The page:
The financial sector in the Organisation of Eastern Caribbean States (OECS) remained “broadly stable” last year and economic growth in the nine-member sub-regional grouping is projected at 3.1 per cent this year and 3.6 per cent in 2020.
Grenada’s Prime Minister Dr. Keith Mitchell, who chaired the one-day meeting of the Monetary Council of the Eastern Caribbean central Bank (ECCB), said that the meeting had discussed the preliminary Financial Stability Report and that “developments in the ECCU banking sector through 2018 were largely positive”.
He said that the insurance sector was assessed as being “broadly stable and solvent with an increase in premiums” and that profitability was reported to have improved following the tumultuous events of 2017, when Hurricanes Maria and Irma battered several Caribbean countries including Dominica, St. Kitts-Nevis, the British Virgin islands and Antigua and Barbuda.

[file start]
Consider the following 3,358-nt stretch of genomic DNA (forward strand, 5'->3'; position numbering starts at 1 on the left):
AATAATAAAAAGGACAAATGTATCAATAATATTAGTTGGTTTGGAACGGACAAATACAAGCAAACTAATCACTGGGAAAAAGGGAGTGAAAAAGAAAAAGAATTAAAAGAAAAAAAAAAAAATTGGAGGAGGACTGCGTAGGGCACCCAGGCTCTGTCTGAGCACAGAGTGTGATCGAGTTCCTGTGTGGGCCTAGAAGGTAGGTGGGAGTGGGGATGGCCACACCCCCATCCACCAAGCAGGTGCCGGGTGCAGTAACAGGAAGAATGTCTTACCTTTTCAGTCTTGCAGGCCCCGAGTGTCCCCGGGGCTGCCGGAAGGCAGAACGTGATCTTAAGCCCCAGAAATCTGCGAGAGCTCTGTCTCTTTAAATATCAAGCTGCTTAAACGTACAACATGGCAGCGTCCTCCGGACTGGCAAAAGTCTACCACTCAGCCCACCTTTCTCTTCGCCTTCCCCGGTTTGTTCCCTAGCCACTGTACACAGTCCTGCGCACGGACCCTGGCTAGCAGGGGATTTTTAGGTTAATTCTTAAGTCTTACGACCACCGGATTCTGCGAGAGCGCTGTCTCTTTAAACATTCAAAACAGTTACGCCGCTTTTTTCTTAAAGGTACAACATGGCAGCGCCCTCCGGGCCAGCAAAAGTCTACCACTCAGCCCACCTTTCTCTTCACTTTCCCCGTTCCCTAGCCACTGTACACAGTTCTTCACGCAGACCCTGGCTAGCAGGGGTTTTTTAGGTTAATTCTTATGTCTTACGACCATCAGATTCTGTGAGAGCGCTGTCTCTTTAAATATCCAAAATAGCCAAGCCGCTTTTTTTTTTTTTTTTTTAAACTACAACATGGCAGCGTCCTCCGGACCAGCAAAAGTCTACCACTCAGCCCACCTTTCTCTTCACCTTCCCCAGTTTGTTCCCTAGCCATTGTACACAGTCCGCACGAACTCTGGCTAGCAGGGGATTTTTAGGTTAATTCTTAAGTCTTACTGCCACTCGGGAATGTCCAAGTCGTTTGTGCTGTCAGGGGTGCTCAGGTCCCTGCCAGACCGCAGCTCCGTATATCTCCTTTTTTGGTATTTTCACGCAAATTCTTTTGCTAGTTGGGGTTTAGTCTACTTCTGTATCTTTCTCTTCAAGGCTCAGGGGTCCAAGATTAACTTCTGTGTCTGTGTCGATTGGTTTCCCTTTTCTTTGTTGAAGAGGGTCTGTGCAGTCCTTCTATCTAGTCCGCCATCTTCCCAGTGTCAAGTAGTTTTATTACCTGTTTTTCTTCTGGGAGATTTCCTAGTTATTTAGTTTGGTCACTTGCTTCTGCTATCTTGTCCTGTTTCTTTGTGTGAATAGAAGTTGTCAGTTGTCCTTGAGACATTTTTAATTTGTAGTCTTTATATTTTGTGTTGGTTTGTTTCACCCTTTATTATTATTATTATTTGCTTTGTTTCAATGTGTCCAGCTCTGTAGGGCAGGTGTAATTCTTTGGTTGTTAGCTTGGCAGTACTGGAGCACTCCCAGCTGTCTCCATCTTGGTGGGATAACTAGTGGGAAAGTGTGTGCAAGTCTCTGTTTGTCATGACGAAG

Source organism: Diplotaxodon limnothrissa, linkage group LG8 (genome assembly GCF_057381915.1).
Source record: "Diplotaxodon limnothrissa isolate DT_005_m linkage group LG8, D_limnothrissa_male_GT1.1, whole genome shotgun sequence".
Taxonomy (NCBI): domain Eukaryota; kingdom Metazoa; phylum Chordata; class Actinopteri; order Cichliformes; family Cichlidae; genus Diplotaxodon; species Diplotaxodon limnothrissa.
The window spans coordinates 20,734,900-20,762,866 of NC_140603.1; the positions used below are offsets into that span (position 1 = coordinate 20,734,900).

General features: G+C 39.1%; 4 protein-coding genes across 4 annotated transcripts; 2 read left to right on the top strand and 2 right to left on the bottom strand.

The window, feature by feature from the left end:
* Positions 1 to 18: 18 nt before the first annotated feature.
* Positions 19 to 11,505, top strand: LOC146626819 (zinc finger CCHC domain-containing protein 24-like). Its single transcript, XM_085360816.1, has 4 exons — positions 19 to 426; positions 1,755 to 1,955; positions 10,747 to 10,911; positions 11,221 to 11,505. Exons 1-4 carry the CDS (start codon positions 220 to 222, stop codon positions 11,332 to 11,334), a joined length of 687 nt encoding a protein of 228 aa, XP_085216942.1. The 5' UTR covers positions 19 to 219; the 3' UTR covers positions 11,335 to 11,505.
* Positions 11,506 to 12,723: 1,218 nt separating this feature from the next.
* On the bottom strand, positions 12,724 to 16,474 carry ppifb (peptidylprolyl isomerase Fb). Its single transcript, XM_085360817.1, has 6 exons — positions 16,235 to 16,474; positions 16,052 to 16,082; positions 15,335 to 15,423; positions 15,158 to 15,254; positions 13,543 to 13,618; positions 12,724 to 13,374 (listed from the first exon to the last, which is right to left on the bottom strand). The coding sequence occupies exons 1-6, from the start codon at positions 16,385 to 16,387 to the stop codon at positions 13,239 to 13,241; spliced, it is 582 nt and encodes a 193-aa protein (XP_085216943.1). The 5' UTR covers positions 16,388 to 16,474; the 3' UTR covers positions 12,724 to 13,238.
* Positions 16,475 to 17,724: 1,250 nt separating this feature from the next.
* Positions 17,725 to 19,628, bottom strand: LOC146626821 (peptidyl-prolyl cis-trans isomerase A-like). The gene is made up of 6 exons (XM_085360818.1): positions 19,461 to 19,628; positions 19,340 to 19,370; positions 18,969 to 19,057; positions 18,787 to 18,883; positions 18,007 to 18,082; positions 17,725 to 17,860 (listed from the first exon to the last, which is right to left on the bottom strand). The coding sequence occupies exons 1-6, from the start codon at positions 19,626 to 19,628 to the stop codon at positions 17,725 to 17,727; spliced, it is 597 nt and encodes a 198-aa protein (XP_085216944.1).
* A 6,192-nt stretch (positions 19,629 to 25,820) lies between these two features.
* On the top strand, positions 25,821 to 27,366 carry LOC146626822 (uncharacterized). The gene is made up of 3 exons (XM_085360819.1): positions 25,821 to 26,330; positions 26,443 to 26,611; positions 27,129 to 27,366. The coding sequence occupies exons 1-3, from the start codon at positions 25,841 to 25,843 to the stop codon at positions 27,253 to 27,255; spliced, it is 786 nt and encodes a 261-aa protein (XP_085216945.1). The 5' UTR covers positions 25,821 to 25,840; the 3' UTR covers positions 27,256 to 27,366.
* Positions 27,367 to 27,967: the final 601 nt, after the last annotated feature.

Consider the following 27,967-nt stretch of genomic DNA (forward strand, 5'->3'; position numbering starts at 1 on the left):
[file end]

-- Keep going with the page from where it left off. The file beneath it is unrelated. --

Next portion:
“Several factors contributed to that outturn, including improvements in the tourism and construction sectors,” Mitchell said, adding that several initiatives which would enhance financial stability in the sub-region were being pursued.
“These initiatives included implementation of a risk based supervisory approach for the commercial banking sector; regulation of the Caribbean Credit Card Corporation (4Cs); and the establishment of a credit bureau in the ECCU.”
Grenada is one of four OECS member states that have enacted the Harmonised Credit Reporting Bill which would pave the way for the creation of the credit bureau.
Courtesy of stlucianewsonline.com